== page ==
The problem of lack of appropriate research knowledge is another topic addressed in seminars. Participants are guided as to what constitutes a good research paper. They are encouraged to consult directly with the SRS to improve their own research papers (Hadjinicola & Soteriou, 2006, p. 3). Seminar guidance encompasses searching the relevant literature using search engines, the prerequisites of an academic paper, and academic journal publication requirements. The discussion of academic papers entails what the paper intends to explore, the research question, the rationale for the research question, and the contribution the paper intends to bring to the debate under investigation.

Some departments hold annual Writers Workshops to facilitate the writing of research papers. These are financed by the Research Office and coordinated by the Research Office coordinators. The workshop is an additional commitment by participants to research. It commits academics to get their articles in shape for publication. The Writers' Workshop brings together all ranks of academics--from lecturers to professors--in the department. As 'research performance is likely to increase as a result of greater interaction between department members' (Dundar & Lewis, 1998, p. 611), the workshop provides a necessary environment. The workshop also increases productivity by bringing together the senior and junior ranks of the department. Hadjinicola & Soteriou, (2006, p. 3) are of the view that 'seniority has also been shown to be a factor leading to higher research productivity'. To take better advantage of the workshop, each participant prepares a draft article which is circulated to the entire group of about 14 participants prior to the meeting. Each participant is allocated one article for which to prepare a response in advance, and three other articles preferably in cognate areas to read. Each participant attempts to identify an appropriate peer-reviewed journal for the article, and acquaints him/herself with the publication requirements of the journal.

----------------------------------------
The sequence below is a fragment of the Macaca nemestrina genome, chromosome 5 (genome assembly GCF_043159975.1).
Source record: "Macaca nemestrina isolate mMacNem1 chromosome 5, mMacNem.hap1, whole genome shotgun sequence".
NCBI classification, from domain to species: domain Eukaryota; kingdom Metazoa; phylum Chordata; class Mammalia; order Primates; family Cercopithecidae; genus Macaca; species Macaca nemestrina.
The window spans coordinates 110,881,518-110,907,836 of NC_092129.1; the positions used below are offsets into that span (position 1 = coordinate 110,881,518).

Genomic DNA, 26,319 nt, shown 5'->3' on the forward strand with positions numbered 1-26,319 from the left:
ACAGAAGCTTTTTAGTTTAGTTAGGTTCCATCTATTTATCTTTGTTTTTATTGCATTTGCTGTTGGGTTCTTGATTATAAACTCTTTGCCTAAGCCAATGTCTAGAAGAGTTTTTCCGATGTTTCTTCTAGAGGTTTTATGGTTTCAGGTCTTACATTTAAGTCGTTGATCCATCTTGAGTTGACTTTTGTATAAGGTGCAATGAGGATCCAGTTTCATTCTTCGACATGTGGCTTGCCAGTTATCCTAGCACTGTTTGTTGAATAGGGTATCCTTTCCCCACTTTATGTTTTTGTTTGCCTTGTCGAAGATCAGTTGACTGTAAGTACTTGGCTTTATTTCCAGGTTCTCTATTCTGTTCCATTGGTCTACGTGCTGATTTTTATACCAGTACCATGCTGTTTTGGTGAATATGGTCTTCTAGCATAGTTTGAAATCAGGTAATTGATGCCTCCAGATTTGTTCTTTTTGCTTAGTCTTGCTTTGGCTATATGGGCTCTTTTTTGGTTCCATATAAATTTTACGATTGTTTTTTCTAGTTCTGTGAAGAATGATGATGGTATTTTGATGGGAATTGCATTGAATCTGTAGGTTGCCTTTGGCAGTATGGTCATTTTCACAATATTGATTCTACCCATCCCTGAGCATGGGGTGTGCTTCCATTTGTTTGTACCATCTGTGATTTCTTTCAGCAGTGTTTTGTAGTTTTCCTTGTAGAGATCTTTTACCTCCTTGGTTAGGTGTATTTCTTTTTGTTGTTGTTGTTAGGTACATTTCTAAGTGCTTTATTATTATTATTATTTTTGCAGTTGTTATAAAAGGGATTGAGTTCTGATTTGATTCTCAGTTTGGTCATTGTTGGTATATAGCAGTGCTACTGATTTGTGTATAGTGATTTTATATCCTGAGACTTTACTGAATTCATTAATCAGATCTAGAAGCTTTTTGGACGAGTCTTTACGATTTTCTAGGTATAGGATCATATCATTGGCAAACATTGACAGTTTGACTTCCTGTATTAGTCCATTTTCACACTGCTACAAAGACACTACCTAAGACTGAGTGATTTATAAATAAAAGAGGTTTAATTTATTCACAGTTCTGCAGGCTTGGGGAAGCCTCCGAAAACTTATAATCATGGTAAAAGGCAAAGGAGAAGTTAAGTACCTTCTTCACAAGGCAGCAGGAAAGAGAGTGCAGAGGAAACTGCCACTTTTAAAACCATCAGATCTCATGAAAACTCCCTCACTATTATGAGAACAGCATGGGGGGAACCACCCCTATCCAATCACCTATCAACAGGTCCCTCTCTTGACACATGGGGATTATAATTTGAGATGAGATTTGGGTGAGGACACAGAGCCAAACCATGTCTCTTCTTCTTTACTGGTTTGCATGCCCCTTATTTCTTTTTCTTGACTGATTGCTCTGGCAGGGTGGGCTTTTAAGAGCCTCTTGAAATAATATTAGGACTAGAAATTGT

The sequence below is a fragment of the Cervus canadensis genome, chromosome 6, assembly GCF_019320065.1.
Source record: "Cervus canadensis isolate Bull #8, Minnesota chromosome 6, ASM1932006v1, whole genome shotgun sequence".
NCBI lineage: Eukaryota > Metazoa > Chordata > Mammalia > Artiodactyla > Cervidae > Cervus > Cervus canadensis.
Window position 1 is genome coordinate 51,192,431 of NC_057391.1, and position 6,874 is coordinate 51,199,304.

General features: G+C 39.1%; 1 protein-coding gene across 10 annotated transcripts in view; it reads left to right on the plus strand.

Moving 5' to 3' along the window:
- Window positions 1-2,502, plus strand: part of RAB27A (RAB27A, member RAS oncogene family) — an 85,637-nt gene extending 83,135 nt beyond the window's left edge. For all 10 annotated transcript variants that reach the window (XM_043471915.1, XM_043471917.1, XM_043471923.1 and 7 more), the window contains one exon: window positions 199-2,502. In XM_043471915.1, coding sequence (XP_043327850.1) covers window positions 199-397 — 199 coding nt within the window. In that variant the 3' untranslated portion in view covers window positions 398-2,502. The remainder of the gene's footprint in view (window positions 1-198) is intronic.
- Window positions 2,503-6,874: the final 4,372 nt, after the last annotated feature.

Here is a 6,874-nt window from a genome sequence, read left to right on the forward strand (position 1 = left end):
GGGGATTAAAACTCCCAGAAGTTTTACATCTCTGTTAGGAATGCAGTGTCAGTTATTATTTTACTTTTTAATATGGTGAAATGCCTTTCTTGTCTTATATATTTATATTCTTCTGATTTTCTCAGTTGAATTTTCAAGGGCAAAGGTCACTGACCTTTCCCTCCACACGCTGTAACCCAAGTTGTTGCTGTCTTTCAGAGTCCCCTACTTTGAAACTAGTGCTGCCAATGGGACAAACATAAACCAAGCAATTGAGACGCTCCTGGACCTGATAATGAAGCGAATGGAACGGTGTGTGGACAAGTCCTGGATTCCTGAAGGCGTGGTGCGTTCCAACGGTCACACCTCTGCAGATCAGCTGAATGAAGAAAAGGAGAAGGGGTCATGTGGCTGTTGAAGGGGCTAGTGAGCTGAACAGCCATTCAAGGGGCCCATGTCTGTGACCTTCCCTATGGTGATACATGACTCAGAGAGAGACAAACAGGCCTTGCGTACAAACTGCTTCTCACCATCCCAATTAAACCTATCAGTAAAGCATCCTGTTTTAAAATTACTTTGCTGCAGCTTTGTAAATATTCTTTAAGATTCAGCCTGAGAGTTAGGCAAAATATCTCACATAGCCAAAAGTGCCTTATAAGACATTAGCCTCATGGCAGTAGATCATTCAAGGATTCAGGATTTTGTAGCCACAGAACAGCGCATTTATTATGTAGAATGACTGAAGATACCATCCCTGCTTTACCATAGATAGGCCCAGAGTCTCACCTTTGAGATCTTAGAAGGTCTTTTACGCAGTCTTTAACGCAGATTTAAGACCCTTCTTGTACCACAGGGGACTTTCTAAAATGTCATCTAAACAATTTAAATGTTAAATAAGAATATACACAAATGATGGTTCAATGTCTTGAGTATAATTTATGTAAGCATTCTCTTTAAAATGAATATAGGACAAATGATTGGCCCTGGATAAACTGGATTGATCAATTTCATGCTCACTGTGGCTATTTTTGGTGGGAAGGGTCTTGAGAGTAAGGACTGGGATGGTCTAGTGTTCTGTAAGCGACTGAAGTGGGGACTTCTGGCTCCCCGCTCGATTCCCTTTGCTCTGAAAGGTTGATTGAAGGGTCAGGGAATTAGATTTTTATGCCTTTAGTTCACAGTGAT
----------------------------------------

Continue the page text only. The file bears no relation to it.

At the workshop, each participant is accorded a 45-minute slot for discussion of his/her paper. The presentation takes approximately 20 minutes, followed by the response and plenary discussion. A block of time, several hours, is allocated for participants to implement recommendations made during the sessions, once all the presentations have been made. For this purpose, participants are encouraged to bring laptops or to make use of the computer facilities at the conference venue.